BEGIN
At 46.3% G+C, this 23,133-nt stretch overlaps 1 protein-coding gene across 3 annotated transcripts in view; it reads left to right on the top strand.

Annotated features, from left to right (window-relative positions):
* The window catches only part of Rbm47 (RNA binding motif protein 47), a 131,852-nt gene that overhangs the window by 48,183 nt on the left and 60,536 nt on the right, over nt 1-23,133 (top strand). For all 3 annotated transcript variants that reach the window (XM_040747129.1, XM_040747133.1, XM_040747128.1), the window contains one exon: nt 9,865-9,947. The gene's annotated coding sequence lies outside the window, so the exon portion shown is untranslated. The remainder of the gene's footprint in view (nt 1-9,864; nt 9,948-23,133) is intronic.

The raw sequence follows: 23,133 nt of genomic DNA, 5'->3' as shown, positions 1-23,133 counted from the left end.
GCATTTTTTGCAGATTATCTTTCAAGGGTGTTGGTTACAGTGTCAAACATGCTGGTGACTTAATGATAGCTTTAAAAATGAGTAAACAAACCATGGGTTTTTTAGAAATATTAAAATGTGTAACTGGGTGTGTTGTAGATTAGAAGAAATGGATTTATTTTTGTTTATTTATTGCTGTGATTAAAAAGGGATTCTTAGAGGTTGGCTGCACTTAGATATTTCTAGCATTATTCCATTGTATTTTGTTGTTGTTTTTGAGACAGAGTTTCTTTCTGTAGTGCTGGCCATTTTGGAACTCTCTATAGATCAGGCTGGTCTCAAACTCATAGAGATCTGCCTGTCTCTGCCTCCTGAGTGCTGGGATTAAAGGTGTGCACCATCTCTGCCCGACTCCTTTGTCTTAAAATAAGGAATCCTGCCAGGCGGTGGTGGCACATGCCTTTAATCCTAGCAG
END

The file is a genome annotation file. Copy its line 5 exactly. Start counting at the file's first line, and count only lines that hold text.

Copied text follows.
GCATTTTTTGCAGATTATCTTTCAAGGGTGTTGGTTACAGTGTCAAACATGCTGGTGACTTAATGATAGCTTTAAAAATGAGTAAACAAACCATGGGTTTTTTAGAAATATTAAAATGTGTAACTGGGTGTGTTGTAGATTAGAAGAAATGGATTTATTTTTGTTTATTTATTGCTGTGATTAAAAAGGGATTCTTAGAGGTTGGCTGCACTTAGATATTTCTAGCATTATTCCATTGTATTTTGTTGTTGTTTTTGAGACAGAGTTTCTTTCTGTAGTGCTGGCCATTTTGGAACTCTCTATAGATCAGGCTGGTCTCAAACTCATAGAGATCTGCCTGTCTCTGCCTCCTGAGTGCTGGGATTAAAGGTGTGCACCATCTCTGCCCGACTCCTTTGTCTTAAAATAAGGAATCCTGCCAGGCGGTGGTGGCACATGCCTTTAATCCTAGCAG